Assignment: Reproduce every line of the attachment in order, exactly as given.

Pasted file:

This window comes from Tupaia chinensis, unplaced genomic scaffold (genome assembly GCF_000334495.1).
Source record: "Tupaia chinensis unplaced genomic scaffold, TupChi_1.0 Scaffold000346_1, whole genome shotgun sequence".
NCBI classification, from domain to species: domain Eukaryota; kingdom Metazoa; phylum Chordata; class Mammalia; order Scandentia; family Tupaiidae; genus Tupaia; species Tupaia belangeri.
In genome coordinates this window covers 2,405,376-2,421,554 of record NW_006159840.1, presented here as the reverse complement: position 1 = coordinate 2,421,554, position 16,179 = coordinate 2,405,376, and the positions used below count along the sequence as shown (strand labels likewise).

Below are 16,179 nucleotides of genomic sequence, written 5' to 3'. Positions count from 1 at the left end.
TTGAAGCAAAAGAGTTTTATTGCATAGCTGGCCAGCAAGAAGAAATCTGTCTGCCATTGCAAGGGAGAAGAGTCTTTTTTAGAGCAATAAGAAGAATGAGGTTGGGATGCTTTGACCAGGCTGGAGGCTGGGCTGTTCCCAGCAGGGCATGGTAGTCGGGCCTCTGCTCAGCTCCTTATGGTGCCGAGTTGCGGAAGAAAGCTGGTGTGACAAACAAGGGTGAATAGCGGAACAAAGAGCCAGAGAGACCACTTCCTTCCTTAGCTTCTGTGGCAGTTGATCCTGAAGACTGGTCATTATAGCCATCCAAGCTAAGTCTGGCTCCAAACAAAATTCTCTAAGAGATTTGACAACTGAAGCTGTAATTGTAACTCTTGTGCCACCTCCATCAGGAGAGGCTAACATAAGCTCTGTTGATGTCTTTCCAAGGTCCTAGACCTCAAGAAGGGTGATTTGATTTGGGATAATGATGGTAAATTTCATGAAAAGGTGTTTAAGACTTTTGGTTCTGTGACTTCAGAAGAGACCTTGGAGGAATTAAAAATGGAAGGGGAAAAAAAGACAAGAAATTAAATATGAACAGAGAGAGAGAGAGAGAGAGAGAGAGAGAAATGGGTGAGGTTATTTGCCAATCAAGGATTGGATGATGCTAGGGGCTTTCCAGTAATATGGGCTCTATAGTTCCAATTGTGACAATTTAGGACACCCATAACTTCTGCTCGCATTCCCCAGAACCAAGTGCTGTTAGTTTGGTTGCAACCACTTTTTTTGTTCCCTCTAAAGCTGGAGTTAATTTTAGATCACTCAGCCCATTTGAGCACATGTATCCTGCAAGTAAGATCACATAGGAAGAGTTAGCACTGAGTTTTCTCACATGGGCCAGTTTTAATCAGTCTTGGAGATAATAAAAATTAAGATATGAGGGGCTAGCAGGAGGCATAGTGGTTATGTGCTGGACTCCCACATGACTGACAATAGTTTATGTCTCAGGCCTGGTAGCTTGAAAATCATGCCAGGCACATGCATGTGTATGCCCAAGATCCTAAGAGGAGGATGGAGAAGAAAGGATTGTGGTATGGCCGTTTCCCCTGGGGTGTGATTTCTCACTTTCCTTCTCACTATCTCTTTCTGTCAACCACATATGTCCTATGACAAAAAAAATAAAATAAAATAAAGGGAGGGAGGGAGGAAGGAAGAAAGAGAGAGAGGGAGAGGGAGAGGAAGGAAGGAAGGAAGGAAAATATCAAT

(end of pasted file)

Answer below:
This window comes from Tupaia chinensis, unplaced genomic scaffold (genome assembly GCF_000334495.1).
Source record: "Tupaia chinensis unplaced genomic scaffold, TupChi_1.0 Scaffold000346_1, whole genome shotgun sequence".
NCBI classification, from domain to species: domain Eukaryota; kingdom Metazoa; phylum Chordata; class Mammalia; order Scandentia; family Tupaiidae; genus Tupaia; species Tupaia belangeri.
In genome coordinates this window covers 2,405,376-2,421,554 of record NW_006159840.1, presented here as the reverse complement: position 1 = coordinate 2,421,554, position 16,179 = coordinate 2,405,376, and the positions used below count along the sequence as shown (strand labels likewise).

Below are 16,179 nucleotides of genomic sequence, written 5' to 3'. Positions count from 1 at the left end.
TTGAAGCAAAAGAGTTTTATTGCATAGCTGGCCAGCAAGAAGAAATCTGTCTGCCATTGCAAGGGAGAAGAGTCTTTTTTAGAGCAATAAGAAGAATGAGGTTGGGATGCTTTGACCAGGCTGGAGGCTGGGCTGTTCCCAGCAGGGCATGGTAGTCGGGCCTCTGCTCAGCTCCTTATGGTGCCGAGTTGCGGAAGAAAGCTGGTGTGACAAACAAGGGTGAATAGCGGAACAAAGAGCCAGAGAGACCACTTCCTTCCTTAGCTTCTGTGGCAGTTGATCCTGAAGACTGGTCATTATAGCCATCCAAGCTAAGTCTGGCTCCAAACAAAATTCTCTAAGAGATTTGACAACTGAAGCTGTAATTGTAACTCTTGTGCCACCTCCATCAGGAGAGGCTAACATAAGCTCTGTTGATGTCTTTCCAAGGTCCTAGACCTCAAGAAGGGTGATTTGATTTGGGATAATGATGGTAAATTTCATGAAAAGGTGTTTAAGACTTTTGGTTCTGTGACTTCAGAAGAGACCTTGGAGGAATTAAAAATGGAAGGGGAAAAAAAGACAAGAAATTAAATATGAACAGAGAGAGAGAGAGAGAGAGAGAGAGAGAAATGGGTGAGGTTATTTGCCAATCAAGGATTGGATGATGCTAGGGGCTTTCCAGTAATATGGGCTCTATAGTTCCAATTGTGACAATTTAGGACACCCATAACTTCTGCTCGCATTCCCCAGAACCAAGTGCTGTTAGTTTGGTTGCAACCACTTTTTTTGTTCCCTCTAAAGCTGGAGTTAATTTTAGATCACTCAGCCCATTTGAGCACATGTATCCTGCAAGTAAGATCACATAGGAAGAGTTAGCACTGAGTTTTCTCACATGGGCCAGTTTTAATCAGTCTTGGAGATAATAAAAATTAAGATATGAGGGGCTAGCAGGAGGCATAGTGGTTATGTGCTGGACTCCCACATGACTGACAATAGTTTATGTCTCAGGCCTGGTAGCTTGAAAATCATGCCAGGCACATGCATGTGTATGCCCAAGATCCTAAGAGGAGGATGGAGAAGAAAGGATTGTGGTATGGCCGTTTCCCCTGGGGTGTGATTTCTCACTTTCCTTCTCACTATCTCTTTCTGTCAACCACATATGTCCTATGACAAAAAAAATAAAATAAAATAAAGGGAGGGAGGGAGGAAGGAAGAAAGAGAGAGAGGGAGAGGGAGAGGAAGGAAGGAAGGAAGGAAAATATCAAT